Elk that have depended on supplemental feed from the Alkali Creek feedground in northwest Wyoming will have to start looking elsewhere. The Wyoming Game and Fish Department is starting a five-year phase-out plan.
The Alkali Creek elk feedground is one of the 22 feedgrounds supervised by the Wyoming Game and Fish Department in northwest corner of the state. Feedgrounds are controversial because they can mess up migration routes, natural distribution and spread disease. In 2018, environmental groups won a lawsuit against the Bridger-Teton National Forest feedground.
Brad Hovinga, Game and Fish's Jackson wildlife supervisor, said the phase-out plan is an outcome of this litigation. Starting this winter there will be no supplemental food at Alkali Creek except if an emergency occurs.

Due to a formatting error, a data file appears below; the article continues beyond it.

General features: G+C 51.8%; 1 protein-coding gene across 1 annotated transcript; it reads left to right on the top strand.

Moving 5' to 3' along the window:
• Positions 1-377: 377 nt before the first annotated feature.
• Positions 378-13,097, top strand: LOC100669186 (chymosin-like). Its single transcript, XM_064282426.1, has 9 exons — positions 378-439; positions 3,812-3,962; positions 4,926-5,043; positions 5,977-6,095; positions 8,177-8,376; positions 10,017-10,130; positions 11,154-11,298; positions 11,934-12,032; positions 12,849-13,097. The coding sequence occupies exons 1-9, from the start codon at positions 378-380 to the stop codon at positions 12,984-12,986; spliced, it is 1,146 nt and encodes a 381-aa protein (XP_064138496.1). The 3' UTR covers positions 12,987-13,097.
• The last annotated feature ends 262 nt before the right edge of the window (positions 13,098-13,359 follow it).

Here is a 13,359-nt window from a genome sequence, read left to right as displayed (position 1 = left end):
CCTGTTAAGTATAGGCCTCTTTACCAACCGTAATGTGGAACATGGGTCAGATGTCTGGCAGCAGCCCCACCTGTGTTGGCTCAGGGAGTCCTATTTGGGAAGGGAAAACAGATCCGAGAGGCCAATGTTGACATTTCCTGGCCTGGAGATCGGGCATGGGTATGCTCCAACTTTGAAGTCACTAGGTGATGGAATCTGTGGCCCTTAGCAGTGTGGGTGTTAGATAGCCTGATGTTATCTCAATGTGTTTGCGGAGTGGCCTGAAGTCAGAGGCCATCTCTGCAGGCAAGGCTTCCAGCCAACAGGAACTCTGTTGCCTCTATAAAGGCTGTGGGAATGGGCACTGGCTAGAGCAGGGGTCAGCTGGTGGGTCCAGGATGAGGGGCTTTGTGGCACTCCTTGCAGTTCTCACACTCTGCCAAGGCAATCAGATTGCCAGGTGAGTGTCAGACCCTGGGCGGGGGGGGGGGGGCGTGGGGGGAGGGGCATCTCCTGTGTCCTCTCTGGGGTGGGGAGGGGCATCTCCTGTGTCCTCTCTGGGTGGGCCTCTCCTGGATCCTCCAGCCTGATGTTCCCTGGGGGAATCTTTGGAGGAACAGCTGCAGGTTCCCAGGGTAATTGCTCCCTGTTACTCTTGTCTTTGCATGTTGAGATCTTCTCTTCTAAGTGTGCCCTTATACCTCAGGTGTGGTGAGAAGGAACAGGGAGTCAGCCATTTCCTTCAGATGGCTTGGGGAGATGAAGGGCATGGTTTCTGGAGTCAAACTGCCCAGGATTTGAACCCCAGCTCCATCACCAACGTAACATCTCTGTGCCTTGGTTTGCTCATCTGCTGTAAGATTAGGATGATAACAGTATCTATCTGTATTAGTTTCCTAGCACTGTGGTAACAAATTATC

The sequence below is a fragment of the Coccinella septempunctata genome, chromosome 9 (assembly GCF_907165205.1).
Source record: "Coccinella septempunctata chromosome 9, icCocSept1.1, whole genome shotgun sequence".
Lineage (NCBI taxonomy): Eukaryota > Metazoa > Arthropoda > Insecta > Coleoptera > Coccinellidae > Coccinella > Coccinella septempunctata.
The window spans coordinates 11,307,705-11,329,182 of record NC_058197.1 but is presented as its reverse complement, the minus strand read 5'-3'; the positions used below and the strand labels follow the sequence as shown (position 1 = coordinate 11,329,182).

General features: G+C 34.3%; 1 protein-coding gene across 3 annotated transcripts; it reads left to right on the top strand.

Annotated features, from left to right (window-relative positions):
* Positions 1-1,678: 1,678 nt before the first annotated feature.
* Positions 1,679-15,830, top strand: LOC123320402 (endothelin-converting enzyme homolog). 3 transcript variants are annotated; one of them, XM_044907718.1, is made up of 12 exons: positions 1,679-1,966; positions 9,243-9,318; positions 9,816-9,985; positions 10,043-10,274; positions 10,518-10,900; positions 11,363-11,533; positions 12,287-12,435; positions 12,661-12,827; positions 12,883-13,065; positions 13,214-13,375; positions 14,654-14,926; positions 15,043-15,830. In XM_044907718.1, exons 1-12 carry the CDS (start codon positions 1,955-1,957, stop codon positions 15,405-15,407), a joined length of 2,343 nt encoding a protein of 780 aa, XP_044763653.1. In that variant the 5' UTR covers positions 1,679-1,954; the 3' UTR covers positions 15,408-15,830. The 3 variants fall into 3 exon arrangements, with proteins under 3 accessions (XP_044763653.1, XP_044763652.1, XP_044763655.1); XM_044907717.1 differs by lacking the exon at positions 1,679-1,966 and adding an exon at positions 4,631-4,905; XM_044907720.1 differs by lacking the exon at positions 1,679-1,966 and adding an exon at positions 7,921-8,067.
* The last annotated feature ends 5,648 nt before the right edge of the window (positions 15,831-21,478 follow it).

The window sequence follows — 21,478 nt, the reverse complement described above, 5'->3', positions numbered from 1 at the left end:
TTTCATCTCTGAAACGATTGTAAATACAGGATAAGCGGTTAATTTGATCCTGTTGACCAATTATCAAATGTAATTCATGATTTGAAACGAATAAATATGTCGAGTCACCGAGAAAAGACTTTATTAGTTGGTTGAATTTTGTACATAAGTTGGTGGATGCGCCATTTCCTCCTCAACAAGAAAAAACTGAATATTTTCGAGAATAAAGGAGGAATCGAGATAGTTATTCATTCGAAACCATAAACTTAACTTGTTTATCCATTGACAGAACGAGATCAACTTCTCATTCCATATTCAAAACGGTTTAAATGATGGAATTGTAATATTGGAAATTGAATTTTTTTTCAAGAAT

"If there is a number of elk causing damage to private property nearby or if there is co-mingling of elk and livestock on private ground, we may need to emergency feed and lure those elk away from those situations," he said.
Hovinga said in the recent years not many elk have congregated at the Alkali Creek feedground. He said the department has not considered closing any of its other feedgrounds.
"We will be entering into the next year or so, a public process considers elk feedground management in northwest Wyoming," he said. "I think all options are on the table for that group to make recommendations one way or the other."
The National Elk Refuge and the 22 state feed grounds have come under scrutiny as a lethal, neurological disease, chronic wasting disease, has spread into the Wyoming range. The phase-out plan is open to public comment through October 18.
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